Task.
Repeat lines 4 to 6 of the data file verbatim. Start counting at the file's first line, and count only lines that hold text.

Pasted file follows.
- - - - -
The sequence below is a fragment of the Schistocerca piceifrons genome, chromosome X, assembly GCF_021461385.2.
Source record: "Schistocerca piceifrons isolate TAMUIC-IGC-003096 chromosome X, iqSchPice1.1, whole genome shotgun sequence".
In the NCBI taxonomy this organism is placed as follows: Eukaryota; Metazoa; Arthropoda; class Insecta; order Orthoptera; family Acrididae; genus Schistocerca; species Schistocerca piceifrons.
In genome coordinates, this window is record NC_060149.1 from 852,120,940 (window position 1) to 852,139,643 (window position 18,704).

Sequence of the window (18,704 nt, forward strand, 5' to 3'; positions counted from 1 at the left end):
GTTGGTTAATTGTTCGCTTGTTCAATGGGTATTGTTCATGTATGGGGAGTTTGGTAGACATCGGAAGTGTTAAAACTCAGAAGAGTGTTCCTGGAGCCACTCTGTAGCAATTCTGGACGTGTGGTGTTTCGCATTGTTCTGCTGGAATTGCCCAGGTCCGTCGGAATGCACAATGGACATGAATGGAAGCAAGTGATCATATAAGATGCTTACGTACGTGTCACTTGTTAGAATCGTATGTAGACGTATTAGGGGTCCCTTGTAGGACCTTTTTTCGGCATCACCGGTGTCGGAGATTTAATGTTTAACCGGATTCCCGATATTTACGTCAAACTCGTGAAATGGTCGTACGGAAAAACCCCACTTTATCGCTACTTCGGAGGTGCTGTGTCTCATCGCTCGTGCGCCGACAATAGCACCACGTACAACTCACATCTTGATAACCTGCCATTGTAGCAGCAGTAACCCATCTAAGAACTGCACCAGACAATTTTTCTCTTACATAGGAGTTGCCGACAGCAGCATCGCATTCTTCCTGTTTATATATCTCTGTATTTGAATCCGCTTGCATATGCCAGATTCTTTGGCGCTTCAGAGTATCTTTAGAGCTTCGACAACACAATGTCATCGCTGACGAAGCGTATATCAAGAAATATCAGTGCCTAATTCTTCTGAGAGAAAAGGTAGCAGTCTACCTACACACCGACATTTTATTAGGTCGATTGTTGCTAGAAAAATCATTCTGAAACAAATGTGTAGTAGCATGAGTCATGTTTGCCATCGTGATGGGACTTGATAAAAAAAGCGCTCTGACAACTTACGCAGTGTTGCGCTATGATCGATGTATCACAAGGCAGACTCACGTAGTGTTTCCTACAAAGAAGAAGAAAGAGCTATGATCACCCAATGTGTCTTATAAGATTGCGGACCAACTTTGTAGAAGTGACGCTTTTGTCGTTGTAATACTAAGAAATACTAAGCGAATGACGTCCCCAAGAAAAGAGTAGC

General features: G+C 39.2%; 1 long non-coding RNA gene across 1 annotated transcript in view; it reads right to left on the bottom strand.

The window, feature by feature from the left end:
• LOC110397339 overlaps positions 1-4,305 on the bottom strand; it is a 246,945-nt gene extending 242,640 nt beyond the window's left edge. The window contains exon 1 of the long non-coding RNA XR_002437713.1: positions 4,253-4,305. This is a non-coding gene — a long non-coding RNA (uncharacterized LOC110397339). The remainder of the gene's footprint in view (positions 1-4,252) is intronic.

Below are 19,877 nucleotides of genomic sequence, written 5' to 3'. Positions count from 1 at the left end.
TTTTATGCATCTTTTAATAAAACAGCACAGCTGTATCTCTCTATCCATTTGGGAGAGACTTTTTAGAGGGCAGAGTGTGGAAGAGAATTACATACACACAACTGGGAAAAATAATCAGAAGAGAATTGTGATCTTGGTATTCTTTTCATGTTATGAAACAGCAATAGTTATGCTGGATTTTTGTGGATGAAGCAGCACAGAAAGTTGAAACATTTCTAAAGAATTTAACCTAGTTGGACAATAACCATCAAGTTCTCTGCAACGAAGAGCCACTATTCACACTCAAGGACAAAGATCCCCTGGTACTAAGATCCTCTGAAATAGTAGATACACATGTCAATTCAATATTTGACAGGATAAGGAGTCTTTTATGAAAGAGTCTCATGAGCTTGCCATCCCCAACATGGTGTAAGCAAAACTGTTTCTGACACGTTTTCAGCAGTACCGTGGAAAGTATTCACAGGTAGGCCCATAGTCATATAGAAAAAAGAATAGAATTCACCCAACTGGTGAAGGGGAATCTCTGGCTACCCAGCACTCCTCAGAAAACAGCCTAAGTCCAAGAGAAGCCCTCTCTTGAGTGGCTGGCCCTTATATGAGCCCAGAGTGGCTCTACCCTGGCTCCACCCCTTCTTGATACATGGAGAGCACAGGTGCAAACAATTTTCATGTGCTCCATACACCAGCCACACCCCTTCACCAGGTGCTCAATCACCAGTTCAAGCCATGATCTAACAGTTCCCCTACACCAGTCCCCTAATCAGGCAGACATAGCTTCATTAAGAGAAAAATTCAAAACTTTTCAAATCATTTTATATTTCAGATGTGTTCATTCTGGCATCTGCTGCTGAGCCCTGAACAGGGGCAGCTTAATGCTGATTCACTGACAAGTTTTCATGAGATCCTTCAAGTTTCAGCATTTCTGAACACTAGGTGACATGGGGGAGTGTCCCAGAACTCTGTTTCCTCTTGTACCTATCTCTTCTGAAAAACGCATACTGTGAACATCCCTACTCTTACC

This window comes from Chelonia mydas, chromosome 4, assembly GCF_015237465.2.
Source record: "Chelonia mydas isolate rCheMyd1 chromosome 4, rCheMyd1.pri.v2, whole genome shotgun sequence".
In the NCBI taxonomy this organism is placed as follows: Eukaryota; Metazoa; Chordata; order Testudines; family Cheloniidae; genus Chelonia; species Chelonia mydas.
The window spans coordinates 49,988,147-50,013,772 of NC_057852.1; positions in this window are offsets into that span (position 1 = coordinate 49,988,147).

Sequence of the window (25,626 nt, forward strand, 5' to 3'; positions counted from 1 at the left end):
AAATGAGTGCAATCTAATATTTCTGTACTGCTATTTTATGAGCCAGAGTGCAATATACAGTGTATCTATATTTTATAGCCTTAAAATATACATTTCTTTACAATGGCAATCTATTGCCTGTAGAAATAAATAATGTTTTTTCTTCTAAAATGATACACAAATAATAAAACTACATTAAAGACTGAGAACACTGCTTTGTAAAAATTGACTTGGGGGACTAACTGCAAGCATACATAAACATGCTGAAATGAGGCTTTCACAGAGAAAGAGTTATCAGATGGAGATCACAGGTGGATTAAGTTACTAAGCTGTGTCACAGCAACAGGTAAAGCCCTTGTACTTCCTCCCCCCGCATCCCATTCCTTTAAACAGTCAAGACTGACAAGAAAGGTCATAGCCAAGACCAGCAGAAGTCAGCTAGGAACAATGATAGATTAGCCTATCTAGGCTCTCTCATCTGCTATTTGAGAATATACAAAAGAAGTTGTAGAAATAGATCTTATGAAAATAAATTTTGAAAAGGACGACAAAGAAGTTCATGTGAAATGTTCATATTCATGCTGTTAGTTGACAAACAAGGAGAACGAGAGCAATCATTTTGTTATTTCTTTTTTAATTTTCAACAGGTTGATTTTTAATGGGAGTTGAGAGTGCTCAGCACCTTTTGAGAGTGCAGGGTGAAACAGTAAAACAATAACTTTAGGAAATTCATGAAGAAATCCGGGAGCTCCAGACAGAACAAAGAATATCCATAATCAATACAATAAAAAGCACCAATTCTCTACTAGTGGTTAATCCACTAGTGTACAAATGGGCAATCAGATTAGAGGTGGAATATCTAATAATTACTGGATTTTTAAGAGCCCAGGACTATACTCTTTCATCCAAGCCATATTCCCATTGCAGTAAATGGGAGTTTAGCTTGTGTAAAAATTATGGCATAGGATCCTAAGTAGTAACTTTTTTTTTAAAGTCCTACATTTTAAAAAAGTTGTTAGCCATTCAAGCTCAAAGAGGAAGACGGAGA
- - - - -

In genome coordinates, this window is record NC_060149.1 from 852,120,940 (window position 1) to 852,139,643 (window position 18,704).

Sequence of the window (18,704 nt, forward strand, 5' to 3'; positions counted from 1 at the left end):
GTTGGTTAATTGTTCGCTTGTTCAATGGGTATTGTTCATGTATGGGGAGTTTGGTAGACATCGGAAGTGTTAAAACTCAGAAGAGTGTTCCTGGAGCCACTCTGTAGCAATTCTGGACGTGTGGTGTTTCGCATTGTTCTGCTGGAATTGCCCAGGTCCGTCGGAATGCACAATGGACATGAATGGAAGCAAGTGATCATATAAGATGCTTACGTACGTGTCACTTGTTAGAATCGTATGTAGACGTATTAGGGGTCCCTTGTAGGACCTTTTTTCGGCATCACCGGTGTCGGAGATTTAATGTTTAACCGGATTCCCGATATTTACGTCAAACTCGTGAAATGGTCGTACGGAAAAACCCCACTTTATCGCTACTTCGGAGGTGCTGTGTCTCATCGCTCGTGCGCCGACAATAGCACCACGTACAACTCACATCTTGATAACCTGCCATTGTAGCAGCAGTAACCCATCTAAGAACTGCACCAGACAATTTTTCTCTTACATAGGAGTTGCCGACAGCAGCATCGCATTCTTCCTGTTTATATATCTCTGTATTTGAATCCGCTTGCATATGCCAGATTCTTTGGCGCTTCAGAGTATCTTTAGAGCTTCGACAACACAATGTCATCGCTGACGAAGCGTATATCAAGAAATATCAGTGCCTAATTCTTCTGAGAGAAAAGGTAGCAGTCTACCTACACACCGACATTTTATTAGGTCGATTGTTGCTAGAAAAATCATTCTGAAACAAATGTGTAGTAGCATGAGTCATGTTTGCCATCGTGATGGGACTTGATAAAAAAAGCGCTCTGACAACTTACGCAGTGTTGCGCTATGATCGATGTATCACAAGGCAGACTCACGTAGTGTTTCCTACAAAGAAGAAGAAAGAGCTATGATCACCCAATGTGTCTTATAAGATTGCGGACCAACTTTGTAGAAGTGACGCTTTTGTCGTTGTAATACTAAGAAATACTAAGCGAATGACGTCCCCAAGAAAAGAGTAGC